Sim Swap Fraud

Fraudsters obtain and utilise your replacement SIM card to acquire security messages and one-time passwords (OTP) sent to you by the bank. Using the OTP, criminals are able to change, add beneficiaries and transfer money out of your account using your personal information that they would have obtained through phishing.



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Spoofing

Spoofing is the creation of email messages with a forged sender address. Fraudsters disguise the true origin of the email, making it appear as though it was sent from Standard bank.


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Key-loggers

There are software and hardware key loggers. They log all the keystrokes entered on a particular computer. The keystrokes are then retrieved by criminals and used for their own purposes.

A software key logger, once installed on your computer, makes a copy of all your keystrokes. Details of the keystrokes are saved to a file on your computer's hard drive where they can be retrieved by the criminal. In some cases, the key logger will send the file to the criminal’s anonymous email address.

 

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Card Fraud and skimming


Important tips for merchants on how to avoid card fraud

  • Hold the card until the transaction is complete
  • Ensure that the security features are present
  • Compare the cardholder's signature on the card to that on the sales voucher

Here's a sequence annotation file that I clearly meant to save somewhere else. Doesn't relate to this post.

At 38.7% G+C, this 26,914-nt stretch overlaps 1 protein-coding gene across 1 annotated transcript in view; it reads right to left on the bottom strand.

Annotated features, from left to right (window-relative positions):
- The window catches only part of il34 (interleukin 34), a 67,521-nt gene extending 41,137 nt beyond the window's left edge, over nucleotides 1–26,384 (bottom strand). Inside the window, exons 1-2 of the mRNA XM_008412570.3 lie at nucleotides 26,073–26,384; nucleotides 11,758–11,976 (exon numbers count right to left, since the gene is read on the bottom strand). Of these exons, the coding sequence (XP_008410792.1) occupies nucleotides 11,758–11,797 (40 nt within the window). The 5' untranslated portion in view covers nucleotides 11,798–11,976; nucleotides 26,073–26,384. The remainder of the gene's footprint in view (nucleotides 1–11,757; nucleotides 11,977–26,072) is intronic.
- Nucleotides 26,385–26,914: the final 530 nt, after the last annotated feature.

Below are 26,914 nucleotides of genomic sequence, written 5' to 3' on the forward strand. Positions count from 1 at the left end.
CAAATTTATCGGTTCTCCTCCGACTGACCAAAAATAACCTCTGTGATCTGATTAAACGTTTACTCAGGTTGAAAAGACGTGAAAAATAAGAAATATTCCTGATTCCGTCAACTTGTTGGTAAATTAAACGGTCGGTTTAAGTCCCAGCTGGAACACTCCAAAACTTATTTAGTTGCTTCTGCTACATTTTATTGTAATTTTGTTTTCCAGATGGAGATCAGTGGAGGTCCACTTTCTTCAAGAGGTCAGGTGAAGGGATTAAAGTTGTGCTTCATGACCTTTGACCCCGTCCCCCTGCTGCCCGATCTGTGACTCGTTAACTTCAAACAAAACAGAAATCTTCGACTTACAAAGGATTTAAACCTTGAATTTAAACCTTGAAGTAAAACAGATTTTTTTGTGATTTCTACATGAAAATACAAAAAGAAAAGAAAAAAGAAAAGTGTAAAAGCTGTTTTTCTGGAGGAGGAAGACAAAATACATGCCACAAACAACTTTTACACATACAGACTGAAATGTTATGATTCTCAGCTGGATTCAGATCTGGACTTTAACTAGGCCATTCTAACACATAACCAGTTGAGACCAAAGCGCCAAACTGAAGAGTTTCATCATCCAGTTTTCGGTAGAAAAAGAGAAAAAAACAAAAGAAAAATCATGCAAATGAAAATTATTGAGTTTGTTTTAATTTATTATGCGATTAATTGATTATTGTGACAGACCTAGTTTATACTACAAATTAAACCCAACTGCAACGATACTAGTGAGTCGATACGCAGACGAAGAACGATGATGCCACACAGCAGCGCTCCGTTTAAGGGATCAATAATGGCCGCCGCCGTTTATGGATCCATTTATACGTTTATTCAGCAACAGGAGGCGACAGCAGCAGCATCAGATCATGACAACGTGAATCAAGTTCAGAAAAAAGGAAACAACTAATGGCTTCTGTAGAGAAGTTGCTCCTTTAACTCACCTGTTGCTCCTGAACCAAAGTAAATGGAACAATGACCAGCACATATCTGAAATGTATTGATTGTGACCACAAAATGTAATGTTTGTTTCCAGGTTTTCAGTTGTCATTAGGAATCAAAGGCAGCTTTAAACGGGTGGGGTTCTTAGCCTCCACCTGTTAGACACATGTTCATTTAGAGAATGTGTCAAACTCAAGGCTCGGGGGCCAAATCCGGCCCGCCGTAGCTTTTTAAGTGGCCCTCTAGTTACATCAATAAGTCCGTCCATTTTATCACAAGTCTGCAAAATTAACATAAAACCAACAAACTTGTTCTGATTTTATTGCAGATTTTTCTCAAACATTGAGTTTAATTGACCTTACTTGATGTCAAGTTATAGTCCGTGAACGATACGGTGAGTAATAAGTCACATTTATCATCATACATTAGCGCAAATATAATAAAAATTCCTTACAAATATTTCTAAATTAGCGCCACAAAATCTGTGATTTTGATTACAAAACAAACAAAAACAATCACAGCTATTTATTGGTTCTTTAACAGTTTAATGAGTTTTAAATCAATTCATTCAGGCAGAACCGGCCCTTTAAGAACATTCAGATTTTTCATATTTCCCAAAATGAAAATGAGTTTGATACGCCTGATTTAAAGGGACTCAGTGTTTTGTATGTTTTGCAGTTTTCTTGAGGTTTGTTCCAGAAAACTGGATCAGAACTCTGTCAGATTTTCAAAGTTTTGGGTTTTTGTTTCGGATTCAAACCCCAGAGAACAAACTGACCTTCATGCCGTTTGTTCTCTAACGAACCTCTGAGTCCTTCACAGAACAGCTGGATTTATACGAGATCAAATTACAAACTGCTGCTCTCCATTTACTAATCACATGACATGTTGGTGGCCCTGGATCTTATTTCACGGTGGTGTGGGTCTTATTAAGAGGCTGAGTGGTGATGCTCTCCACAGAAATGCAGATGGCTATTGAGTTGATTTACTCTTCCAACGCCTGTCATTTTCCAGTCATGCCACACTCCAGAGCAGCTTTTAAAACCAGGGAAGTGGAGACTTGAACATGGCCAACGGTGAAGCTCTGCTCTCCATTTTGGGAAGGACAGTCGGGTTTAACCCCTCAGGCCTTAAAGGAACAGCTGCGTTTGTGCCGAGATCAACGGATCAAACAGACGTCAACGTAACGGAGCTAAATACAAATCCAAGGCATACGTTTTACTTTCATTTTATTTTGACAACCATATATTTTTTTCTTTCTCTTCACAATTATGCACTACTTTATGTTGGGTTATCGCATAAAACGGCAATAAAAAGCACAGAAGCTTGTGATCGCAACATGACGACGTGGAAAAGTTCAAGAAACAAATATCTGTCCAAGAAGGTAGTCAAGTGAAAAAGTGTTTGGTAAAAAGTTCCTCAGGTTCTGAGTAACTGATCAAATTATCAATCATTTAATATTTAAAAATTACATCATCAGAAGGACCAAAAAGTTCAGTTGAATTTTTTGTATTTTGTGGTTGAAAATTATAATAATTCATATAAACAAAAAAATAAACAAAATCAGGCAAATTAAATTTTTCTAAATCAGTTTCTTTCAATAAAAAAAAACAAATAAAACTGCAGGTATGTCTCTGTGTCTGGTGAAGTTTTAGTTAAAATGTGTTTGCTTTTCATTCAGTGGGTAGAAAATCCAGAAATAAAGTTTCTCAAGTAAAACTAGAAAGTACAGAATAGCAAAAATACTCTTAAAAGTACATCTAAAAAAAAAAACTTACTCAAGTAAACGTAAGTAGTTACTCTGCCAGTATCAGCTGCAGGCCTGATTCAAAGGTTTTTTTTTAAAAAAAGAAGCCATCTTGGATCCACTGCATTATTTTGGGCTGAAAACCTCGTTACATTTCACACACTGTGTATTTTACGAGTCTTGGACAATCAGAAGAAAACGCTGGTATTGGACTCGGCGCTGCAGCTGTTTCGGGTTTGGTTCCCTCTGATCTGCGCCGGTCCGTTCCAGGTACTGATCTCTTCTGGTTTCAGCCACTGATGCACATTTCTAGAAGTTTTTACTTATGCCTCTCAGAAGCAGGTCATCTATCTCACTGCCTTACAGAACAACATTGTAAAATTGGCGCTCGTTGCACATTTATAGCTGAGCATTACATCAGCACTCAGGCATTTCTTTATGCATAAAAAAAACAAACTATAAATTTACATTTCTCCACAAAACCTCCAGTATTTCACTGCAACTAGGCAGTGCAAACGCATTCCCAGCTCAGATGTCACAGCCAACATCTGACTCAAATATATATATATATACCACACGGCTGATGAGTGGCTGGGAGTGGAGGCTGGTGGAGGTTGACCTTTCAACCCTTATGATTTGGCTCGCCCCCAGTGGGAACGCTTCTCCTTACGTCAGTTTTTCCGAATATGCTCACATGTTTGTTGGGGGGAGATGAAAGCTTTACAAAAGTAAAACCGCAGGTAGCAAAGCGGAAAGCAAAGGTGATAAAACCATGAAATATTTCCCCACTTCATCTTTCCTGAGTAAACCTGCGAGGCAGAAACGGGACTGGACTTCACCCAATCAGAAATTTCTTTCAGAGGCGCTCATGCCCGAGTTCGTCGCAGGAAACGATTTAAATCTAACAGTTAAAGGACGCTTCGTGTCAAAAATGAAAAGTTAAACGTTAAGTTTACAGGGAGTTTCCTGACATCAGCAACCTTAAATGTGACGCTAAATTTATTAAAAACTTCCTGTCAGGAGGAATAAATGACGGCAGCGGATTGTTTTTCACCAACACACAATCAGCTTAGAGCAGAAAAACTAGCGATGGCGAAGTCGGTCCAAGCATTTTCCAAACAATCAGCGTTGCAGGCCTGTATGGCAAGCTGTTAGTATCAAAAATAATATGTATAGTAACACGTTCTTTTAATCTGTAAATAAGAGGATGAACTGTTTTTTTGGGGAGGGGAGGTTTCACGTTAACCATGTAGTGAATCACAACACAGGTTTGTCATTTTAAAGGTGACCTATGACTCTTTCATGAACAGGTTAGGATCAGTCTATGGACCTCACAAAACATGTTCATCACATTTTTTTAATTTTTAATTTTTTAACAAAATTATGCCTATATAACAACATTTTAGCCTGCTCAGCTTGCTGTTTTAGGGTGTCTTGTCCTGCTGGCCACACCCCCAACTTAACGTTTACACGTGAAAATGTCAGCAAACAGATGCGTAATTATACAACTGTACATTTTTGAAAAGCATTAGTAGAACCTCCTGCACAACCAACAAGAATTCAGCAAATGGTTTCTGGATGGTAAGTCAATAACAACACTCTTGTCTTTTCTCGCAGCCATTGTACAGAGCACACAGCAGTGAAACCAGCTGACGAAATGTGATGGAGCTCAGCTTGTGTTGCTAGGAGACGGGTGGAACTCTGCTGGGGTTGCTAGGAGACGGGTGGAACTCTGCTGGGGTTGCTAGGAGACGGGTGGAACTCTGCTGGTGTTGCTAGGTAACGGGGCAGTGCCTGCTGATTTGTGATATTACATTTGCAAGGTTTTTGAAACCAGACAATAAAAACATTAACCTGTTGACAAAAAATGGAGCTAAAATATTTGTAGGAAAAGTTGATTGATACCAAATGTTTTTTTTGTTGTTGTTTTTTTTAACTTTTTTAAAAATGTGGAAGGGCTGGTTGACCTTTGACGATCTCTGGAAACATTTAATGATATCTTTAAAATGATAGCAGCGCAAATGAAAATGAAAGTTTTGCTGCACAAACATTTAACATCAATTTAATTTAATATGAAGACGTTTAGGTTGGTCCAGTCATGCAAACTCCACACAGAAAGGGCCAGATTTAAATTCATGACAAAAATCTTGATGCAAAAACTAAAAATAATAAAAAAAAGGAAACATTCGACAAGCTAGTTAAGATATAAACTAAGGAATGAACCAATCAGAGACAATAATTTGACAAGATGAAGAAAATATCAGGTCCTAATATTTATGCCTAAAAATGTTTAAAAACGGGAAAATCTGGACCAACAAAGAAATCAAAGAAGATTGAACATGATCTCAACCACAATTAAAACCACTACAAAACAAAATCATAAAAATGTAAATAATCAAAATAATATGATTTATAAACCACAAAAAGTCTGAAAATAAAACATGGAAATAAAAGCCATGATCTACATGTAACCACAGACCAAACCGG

• Phone for authorisation if requested to do so by the point of sale device
  • Make an imprint of the card in the case of a manual transaction.


Important tips when using your card

  • Sign your card as soon as you receive it
  • Review your account statements on a timely basis
  • When shopping online, only place orders with your card on a secure website
  • Don't send emails that quote your account number and expiry date
  • Ensure that you get your own card back after every purchase
  • Never write down your PIN or disclose it to anyone
  • Report lost and stolen cards immediately
  • Destroy your credit card receipts before discarding it
  • Never let the card out of your sight.


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 Shoulder surfing

Shoulder Surfing



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419 Nigerian scams/advanced fee fraud

419 Scams

Perpetrators of 419 Nigerian scams operate by sending you an unsolicited letter, fax or email containing either an illegitimate or illegal proposal

  • Most common letters, faxes and emails promote services and products such as oil products, real estates, distribution of moneys from wills and over budgeted money and lotteries